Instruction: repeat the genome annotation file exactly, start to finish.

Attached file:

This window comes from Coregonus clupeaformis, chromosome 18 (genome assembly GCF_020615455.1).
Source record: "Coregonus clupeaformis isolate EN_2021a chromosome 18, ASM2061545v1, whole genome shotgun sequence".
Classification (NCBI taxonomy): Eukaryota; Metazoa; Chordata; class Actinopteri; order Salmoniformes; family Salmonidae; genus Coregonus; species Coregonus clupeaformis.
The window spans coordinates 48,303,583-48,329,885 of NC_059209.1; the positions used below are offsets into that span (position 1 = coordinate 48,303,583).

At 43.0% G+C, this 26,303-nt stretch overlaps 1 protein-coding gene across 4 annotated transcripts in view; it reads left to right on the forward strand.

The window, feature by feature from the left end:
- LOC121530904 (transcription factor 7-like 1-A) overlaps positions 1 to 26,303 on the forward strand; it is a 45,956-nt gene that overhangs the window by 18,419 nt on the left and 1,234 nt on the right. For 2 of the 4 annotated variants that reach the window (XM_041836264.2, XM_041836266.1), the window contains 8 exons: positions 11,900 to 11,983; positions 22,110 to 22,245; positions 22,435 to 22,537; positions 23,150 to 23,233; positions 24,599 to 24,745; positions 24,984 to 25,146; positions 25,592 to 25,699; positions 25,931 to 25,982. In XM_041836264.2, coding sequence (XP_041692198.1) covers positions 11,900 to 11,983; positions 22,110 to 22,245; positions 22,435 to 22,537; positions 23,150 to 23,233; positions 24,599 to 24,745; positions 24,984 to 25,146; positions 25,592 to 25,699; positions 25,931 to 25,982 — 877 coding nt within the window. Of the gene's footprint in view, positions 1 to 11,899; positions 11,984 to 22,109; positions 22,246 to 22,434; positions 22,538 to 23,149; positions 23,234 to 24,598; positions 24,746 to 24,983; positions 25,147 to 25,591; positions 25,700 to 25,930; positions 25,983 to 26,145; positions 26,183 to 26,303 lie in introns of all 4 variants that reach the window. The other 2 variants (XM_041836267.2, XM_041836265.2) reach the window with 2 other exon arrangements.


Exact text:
This window comes from Coregonus clupeaformis, chromosome 18 (genome assembly GCF_020615455.1).
Source record: "Coregonus clupeaformis isolate EN_2021a chromosome 18, ASM2061545v1, whole genome shotgun sequence".
Classification (NCBI taxonomy): Eukaryota; Metazoa; Chordata; class Actinopteri; order Salmoniformes; family Salmonidae; genus Coregonus; species Coregonus clupeaformis.
The window spans coordinates 48,303,583-48,329,885 of NC_059209.1; the positions used below are offsets into that span (position 1 = coordinate 48,303,583).

At 43.0% G+C, this 26,303-nt stretch overlaps 1 protein-coding gene across 4 annotated transcripts in view; it reads left to right on the forward strand.

The window, feature by feature from the left end:
- LOC121530904 (transcription factor 7-like 1-A) overlaps positions 1 to 26,303 on the forward strand; it is a 45,956-nt gene that overhangs the window by 18,419 nt on the left and 1,234 nt on the right. For 2 of the 4 annotated variants that reach the window (XM_041836264.2, XM_041836266.1), the window contains 8 exons: positions 11,900 to 11,983; positions 22,110 to 22,245; positions 22,435 to 22,537; positions 23,150 to 23,233; positions 24,599 to 24,745; positions 24,984 to 25,146; positions 25,592 to 25,699; positions 25,931 to 25,982. In XM_041836264.2, coding sequence (XP_041692198.1) covers positions 11,900 to 11,983; positions 22,110 to 22,245; positions 22,435 to 22,537; positions 23,150 to 23,233; positions 24,599 to 24,745; positions 24,984 to 25,146; positions 25,592 to 25,699; positions 25,931 to 25,982 — 877 coding nt within the window. Of the gene's footprint in view, positions 1 to 11,899; positions 11,984 to 22,109; positions 22,246 to 22,434; positions 22,538 to 23,149; positions 23,234 to 24,598; positions 24,746 to 24,983; positions 25,147 to 25,591; positions 25,700 to 25,930; positions 25,983 to 26,145; positions 26,183 to 26,303 lie in introns of all 4 variants that reach the window. The other 2 variants (XM_041836267.2, XM_041836265.2) reach the window with 2 other exon arrangements.